Kate Conroy is the creator of A Climate Affair – a weekly environmental podcast which is broadcast from Brisbane-based internet radio station Planet Radio 88fm. The show’s been going since February of this year, when Kate decided to channel her passion for the environment and took the leap into internet radio broadcasting for the first time. Since then, A Climate Affair has become Australia’s top environmental podcast, hitting number 5 on the iTunes podcast chart in April.
We interviewed Kate to find out more about A Climate Affair, podcasting and internet radio.
LH: I understand that Planet Radio was your first foray into internet radio. How did you get started in the studio?
KC: Our station manager taught me how to use the radio station equipment and gave me advice on how to conduct a good interview. My first job at Planet Radio involved recording environment news from online sources and editing them into short environmental news updates to be played throughout the week. From this I learnt sound editing. However, I was the first person in the studio to turn radio shows into podcasts and I had to learn how to do this myself. It took about a month to figure out how to get all the pieces in place for iTunes etc.
LH: What broadcasting equipment and software do you use in the studio?
KC: At Planet Radio we use a computer, mixing desk, and multiple stage microphones. We broadcast our signal directly to the internet and that is routed through open narrowcast radio signal across inner Brisbane and online via http://planetradio.camstreams.com. Interviews are recorded either with people in the studio or using a telephone connection into the mixing desk. I record the podcast by plugging a cable into the ‘tape out’ node of the mixing desk and hooking that to the ‘line-in’ input on my laptop computer. To produce the podcast I use:
Music file recording: Recordpad (made by Wavepad)
Music file editing: Wavepad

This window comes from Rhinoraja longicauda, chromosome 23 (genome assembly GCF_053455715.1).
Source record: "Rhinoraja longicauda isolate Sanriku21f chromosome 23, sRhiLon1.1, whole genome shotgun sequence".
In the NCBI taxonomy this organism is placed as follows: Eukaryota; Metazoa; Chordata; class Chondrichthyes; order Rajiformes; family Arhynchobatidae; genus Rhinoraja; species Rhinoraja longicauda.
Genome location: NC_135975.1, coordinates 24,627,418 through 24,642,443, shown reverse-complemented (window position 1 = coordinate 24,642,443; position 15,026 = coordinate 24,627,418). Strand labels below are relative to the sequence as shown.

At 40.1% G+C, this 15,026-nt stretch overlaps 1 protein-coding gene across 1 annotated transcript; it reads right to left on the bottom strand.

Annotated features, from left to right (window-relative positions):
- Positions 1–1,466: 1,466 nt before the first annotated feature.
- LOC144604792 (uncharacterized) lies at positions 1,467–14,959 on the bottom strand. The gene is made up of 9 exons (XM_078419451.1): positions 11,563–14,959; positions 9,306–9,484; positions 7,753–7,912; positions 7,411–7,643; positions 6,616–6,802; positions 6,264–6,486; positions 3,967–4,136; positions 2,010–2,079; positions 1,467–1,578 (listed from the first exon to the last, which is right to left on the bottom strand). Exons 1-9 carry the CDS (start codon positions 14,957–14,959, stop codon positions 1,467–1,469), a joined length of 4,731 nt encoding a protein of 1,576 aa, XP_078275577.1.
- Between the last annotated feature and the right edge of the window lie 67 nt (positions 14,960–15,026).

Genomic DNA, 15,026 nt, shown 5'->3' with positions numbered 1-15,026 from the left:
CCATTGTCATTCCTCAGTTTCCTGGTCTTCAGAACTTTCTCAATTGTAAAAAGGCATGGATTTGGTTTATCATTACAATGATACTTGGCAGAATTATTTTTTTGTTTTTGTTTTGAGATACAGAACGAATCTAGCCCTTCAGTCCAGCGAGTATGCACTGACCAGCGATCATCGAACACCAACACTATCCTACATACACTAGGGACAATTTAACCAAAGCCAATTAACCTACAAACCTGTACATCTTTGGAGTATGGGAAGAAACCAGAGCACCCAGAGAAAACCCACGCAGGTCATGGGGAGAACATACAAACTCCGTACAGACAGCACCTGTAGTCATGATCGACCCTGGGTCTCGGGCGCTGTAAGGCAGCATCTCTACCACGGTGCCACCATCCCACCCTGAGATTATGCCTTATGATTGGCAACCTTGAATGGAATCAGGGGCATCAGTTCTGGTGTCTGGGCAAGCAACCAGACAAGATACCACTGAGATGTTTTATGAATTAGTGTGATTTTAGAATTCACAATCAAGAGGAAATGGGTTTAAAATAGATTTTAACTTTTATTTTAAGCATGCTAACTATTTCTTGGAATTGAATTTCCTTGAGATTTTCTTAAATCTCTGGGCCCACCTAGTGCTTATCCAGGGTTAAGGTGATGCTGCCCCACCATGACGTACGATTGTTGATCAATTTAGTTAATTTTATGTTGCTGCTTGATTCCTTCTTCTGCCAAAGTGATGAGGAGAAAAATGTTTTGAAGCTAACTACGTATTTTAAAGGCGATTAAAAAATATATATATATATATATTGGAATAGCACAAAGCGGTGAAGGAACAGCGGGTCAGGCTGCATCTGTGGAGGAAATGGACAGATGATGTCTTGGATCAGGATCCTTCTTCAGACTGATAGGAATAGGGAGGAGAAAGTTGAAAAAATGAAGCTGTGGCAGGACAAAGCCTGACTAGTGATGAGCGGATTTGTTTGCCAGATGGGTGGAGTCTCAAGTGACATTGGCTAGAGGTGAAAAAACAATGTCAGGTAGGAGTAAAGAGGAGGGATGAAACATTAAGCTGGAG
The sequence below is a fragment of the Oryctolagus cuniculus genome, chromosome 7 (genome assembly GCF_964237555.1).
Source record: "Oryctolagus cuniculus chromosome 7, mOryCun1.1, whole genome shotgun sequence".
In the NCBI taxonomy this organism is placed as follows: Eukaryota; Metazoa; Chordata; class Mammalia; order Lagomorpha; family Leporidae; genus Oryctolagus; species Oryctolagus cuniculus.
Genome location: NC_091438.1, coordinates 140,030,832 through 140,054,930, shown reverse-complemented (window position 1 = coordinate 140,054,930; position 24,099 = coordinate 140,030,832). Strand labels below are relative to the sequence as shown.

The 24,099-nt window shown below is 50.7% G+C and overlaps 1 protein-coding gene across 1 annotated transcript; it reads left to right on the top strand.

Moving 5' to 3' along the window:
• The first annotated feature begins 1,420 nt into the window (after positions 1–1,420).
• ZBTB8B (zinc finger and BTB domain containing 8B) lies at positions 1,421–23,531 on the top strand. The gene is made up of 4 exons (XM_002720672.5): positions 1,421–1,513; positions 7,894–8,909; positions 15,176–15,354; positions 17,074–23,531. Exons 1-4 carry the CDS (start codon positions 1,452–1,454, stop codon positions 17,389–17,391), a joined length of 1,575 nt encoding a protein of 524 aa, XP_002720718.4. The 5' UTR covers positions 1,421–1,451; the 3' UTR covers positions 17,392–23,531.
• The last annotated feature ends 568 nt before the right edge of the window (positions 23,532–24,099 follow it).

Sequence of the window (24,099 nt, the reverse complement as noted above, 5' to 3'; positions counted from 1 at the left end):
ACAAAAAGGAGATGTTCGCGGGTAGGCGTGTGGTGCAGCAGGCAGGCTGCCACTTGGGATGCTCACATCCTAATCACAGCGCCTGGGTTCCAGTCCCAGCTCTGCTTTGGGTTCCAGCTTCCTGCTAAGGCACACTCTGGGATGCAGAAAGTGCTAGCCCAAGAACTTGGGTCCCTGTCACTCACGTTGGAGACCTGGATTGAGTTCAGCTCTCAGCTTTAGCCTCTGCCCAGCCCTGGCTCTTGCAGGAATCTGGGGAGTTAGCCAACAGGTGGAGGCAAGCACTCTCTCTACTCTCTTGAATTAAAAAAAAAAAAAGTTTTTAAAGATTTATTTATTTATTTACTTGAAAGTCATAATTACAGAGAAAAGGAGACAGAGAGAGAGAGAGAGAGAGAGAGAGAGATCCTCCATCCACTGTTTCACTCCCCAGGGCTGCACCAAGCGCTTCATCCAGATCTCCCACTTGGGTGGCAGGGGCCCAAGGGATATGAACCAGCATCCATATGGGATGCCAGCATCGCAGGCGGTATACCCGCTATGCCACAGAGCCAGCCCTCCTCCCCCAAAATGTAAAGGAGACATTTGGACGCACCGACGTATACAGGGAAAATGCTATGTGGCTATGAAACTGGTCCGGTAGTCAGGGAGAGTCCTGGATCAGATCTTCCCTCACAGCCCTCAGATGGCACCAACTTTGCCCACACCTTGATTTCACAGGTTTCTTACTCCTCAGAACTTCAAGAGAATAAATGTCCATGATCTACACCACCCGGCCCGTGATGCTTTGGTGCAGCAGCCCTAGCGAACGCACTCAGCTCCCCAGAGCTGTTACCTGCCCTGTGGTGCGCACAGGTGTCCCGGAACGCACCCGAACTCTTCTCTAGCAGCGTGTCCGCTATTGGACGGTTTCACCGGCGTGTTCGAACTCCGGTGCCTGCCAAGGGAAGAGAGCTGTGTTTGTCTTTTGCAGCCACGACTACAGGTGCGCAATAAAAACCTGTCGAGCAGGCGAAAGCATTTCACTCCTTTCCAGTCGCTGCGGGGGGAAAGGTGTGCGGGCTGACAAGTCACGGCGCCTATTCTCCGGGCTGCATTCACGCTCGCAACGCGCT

Blogging software: livejournal
Mp3 storage: internet archive and Libsyn
Xml hosting: Internode
Xml itunes feed generator: poderator
Xml feed manager: Feedburner
Podcast download statistics: Podtrac and Libsyn.
LH: A Climate Affair is broadcast live and appears as a podcast. Did it start as radio only, or was it always a live broadcast and podcast?
KC: It was always a broadcast and a podcast. I made sure to record every show from the beginning, even when I had no idea how to edit them or put them online.
LH: You edit the radio show into a podcast yourself. Was it difficult to learn how to do this?
KC: The station introduced me to basic editing. But I’ve gone on to experiment with different software, filters effects etc… In a perfect world I would do a sound editing course.
Quite a lot of editing goes on between the two. For example – no music can be put onto the podcast due to copyright restrictions which don’t affect radio broadcasting. The podcast is recorded as a .wav file and converted to .mp3 once completed. I also add advertising after the broadcast.
LH: How long did it take you to get up and running?
KC: A month to get up and running and about three months to iron out technical issues. It is amazing how steep the learning curve is at this stage in the business when no standards have been established. Luckily I already understood blogging and image editing. There were copyright issues, xml programming and podcasting advertising models to investigate.
LH: Do you record any interviews live outside of the studio? What equipment do you use?
KC: My laptop and a Shure SM58 microphone. I have had issues doing external interviews – I messed up my Australian Conservation Foundation interview when I didn’t monitor the recording. It only recorded the first 1 minute of a half-an-hour interview! I was heartbroken when I got home. I am hoping Santa will buy me a mini-disc recorder for Christmas. Technical issues are a really huge part of what I do. When you have no one there to help you, you have to figure things out or the show will not continue. There have been many disastrous lost telephone interviews due to problems in the studio!